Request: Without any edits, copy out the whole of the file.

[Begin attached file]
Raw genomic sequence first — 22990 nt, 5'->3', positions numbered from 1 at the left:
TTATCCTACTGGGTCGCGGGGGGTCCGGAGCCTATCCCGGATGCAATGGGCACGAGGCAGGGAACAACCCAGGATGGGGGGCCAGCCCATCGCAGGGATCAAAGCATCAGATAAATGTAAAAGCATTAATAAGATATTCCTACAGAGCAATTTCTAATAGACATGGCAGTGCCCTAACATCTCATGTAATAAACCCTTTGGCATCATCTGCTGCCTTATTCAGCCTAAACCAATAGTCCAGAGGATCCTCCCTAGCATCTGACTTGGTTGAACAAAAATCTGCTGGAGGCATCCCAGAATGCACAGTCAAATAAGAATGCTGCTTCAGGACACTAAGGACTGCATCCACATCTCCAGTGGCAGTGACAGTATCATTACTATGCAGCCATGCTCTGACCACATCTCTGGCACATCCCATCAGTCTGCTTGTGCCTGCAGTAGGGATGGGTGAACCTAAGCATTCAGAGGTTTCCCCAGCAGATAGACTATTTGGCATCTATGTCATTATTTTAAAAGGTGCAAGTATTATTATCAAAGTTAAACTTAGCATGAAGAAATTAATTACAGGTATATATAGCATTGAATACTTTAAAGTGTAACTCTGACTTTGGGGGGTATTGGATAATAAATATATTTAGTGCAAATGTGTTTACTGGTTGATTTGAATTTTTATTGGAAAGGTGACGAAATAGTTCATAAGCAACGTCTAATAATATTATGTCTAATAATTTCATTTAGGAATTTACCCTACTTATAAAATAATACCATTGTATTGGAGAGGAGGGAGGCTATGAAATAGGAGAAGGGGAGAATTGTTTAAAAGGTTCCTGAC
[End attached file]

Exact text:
Raw genomic sequence first — 22990 nt, 5'->3', positions numbered from 1 at the left:
TTATCCTACTGGGTCGCGGGGGGTCCGGAGCCTATCCCGGATGCAATGGGCACGAGGCAGGGAACAACCCAGGATGGGGGGCCAGCCCATCGCAGGGATCAAAGCATCAGATAAATGTAAAAGCATTAATAAGATATTCCTACAGAGCAATTTCTAATAGACATGGCAGTGCCCTAACATCTCATGTAATAAACCCTTTGGCATCATCTGCTGCCTTATTCAGCCTAAACCAATAGTCCAGAGGATCCTCCCTAGCATCTGACTTGGTTGAACAAAAATCTGCTGGAGGCATCCCAGAATGCACAGTCAAATAAGAATGCTGCTTCAGGACACTAAGGACTGCATCCACATCTCCAGTGGCAGTGACAGTATCATTACTATGCAGCCATGCTCTGACCACATCTCTGGCACATCCCATCAGTCTGCTTGTGCCTGCAGTAGGGATGGGTGAACCTAAGCATTCAGAGGTTTCCCCAGCAGATAGACTATTTGGCATCTATGTCATTATTTTAAAAGGTGCAAGTATTATTATCAAAGTTAAACTTAGCATGAAGAAATTAATTACAGGTATATATAGCATTGAATACTTTAAAGTGTAACTCTGACTTTGGGGGGTATTGGATAATAAATATATTTAGTGCAAATGTGTTTACTGGTTGATTTGAATTTTTATTGGAAAGGTGACGAAATAGTTCATAAGCAACGTCTAATAATATTATGTCTAATAATTTCATTTAGGAATTTACCCTACTTATAAAATAATACCATTGTATTGGAGAGGAGGGAGGCTATGAAATAGGAGAAGGGGAGAATTGTTTAAAAGGTTCCTGAC